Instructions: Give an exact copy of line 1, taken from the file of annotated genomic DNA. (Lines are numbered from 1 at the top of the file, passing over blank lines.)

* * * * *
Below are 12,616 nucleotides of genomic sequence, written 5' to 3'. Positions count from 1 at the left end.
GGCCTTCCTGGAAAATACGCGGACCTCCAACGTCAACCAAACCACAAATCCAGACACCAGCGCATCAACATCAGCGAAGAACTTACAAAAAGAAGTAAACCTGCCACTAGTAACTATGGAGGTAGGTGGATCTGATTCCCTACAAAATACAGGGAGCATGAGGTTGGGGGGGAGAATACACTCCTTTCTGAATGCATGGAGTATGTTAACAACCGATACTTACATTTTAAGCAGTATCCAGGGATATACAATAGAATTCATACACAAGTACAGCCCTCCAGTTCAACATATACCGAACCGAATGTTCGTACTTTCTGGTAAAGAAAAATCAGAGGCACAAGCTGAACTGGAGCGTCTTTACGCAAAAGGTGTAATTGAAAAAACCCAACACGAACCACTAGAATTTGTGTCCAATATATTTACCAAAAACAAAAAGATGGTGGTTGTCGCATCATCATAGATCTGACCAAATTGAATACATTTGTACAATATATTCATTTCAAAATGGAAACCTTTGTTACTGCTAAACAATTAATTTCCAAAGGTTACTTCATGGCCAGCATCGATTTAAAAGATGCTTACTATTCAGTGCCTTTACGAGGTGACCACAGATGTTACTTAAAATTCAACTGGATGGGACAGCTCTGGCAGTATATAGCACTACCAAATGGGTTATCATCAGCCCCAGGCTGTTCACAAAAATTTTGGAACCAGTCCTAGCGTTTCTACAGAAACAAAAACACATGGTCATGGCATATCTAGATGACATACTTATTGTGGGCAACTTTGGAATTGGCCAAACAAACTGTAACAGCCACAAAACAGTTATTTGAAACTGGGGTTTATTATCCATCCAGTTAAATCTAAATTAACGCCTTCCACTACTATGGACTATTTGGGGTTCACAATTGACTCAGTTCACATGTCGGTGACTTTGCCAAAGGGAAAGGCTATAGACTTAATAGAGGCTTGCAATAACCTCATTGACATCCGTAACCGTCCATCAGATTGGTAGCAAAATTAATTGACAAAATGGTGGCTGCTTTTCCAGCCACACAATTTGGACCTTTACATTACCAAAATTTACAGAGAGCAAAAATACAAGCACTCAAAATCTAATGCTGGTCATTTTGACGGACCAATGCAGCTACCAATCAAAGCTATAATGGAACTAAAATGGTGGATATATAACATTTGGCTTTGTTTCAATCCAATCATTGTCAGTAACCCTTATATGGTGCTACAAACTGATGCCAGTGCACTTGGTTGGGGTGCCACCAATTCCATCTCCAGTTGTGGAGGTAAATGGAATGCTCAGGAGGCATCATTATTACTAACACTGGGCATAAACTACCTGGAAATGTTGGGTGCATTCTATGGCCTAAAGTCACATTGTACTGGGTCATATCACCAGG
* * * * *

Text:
Below are 12,616 nucleotides of genomic sequence, written 5' to 3'. Positions count from 1 at the left end.